Though $30 isn’t bad for a short-haul round trip, it’s not exactly what travelers might be picturing after spending hundreds of dollars on an unlimited pass that was advertising 1-cent fares.
For the record:
3:49 p.m. May 12, 2023A flight from Miami to San Juan is a domestic flight. A reference to it being an international flight has been removed.
International flight pricing was particularly surprising because of the steeper taxes and fees. No matter which day or week I looked at, Denver to Cabo San Lucas came out to a minimum of $175.35 and Denver to Cancun seemed to bottom out at $148.55.
Monique Henderson, 45, bought a summer pass to take advantage of her summers off as an educator. “I wasn’t sure if this is going to be a bait-and-switch thing where they fake you into buying this pass and then there’s so many limiting factors [that] you can’t really use it,” she said.
However, so far, Henderson said the pass has been working flawlessly, and she’s flown to San Salvador, Guatemala City, Cancun, Miami, Atlanta and Los Angeles. “I think people who did not read the bylaws in their entirety are definitely going to be sticker-shocked at some of the costs to fly international,” she said. Still, she believes that when she weighs how much she’s saving on these trips, “it’s still worth it.”
A note about add-ons: Though personal bags like a small backpack or purse (smaller than 18 by 14 by 8 inches) are free to bring on board, adding a carry-on bag (24 by 16 by 10) or a checked bag (62 total inches and less than 40 pounds) would cost me $55 per each one-way flight at the time of booking. (Jennifer DeLaCruz, Frontier’s senior director of corporate communications, said she could not provide a price range for bags, since pricing is dynamic and can change from flight to flight.)
Seat options on my flight cost $16 to $34, though there is an option to skip seat selection entirely. After the option to add bags and select seats, there’s also an option to add “airport agent assistance” for $20 per person, per direction.
I decided to pack my things into a personal item-sized soft backpack in both directions and only selected a seat on my return flight, which cost an extra $33. I did not opt for airport assistance. My grand total was $62.82.
Then came the actual flight
I arrived at the Ontario airport around 4:45 a.m. for a flight that started boarding at 5 a.m. After making it through the TSA Precheck security line in a smooth 15 minutes, I ran to my gate to make sure my group wasn’t boarding yet.
At the gate, a steady stream of people was filing onto the bridge. As I’d seen on social media, Frontier employees were making every person verify that their personal bags fit within a metal box the size of the airline’s personal item limit. Though I didn’t have trouble, I watched several people reconfigure their bags by taking out pieces of clothing and putting on additional layers.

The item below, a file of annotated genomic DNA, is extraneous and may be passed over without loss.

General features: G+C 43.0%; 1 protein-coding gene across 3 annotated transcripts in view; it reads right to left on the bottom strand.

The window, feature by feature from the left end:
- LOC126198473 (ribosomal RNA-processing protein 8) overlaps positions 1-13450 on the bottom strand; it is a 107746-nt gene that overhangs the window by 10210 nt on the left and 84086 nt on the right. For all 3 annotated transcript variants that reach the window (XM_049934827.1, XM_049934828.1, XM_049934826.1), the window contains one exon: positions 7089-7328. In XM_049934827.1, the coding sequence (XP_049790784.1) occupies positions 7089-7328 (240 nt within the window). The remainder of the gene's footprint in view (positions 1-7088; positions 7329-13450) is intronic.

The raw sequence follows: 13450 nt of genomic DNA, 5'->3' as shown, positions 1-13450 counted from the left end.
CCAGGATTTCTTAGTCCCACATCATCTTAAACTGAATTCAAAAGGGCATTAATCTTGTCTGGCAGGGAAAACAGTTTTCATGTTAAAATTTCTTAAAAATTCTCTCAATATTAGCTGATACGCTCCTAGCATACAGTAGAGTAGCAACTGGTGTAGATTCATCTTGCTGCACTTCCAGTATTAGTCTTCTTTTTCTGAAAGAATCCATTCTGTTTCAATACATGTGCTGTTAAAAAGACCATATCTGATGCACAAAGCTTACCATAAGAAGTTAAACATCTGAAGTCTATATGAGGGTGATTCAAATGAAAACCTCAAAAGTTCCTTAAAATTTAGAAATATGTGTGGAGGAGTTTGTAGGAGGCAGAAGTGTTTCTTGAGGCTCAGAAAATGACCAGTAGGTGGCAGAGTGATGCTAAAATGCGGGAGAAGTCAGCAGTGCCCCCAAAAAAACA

The plane was basically what I expected, filled with thin, screenless seats that do not recline. The seats were also quite narrow, but I (thankfully) ended up in a window seat, which gave me a few more inches of room when I flipped up the armrest.
On my way back from Denver, at the gate next to mine — a Frontier flight heading to Seattle — an argument broke out between the desk agent and a passenger when the agent didn’t allow the passenger to board with his backpack.
“What kind of system is this? My bag fits,” the passenger said repeatedly as he pleaded his case to different Frontier employees. All the while, he was pointing to a bag that clearly fit within the personal item holder.
“Why would I pay $100 for a bag that fits?” he kept asking.
But before I could see whether they’d let him and his bag on the flight, my gate began boarding.
For this flight, I opted for one of the roomier seats, which cost an extra $33. As someone with long legs, upgrading from the last row of the plane to the first was worth every penny.
We landed in Ontario 30 minutes early, and though it was a welcome surprise, I wondered how often Frontier’s flights run ahead (or behind) schedule.
“I do have to say every flight I have taken has taken off early, and I’ve never seen that before, to the point where they actually leave passengers behind,” Yi said. She added that she’s seen Frontier close boarding gates 45 minutes early and she once met a group of passengers who were left in Dallas when their flight to Cancun closed its gate 75 minutes early.
“The lesson I always tell people is get traveler’s insurance and use a credit card that gives you travel protection when it’s not airline related,” Yi said.
When I asked about flights leaving early, Squyres said, “That doesn’t make sense for us to even do that, so I’m skeptical on that one. But there may have been a communication issue.”
Like most airlines, Frontier isn’t particularly popular online: It’s been the subject of a viral “1… 2… 3… Frontier lost all our luggage” TikTok video, criticized for charging people $99 for personal items that fit within the required measurements and called out for giving incentives to agents who charge passengers baggage fees at the gate.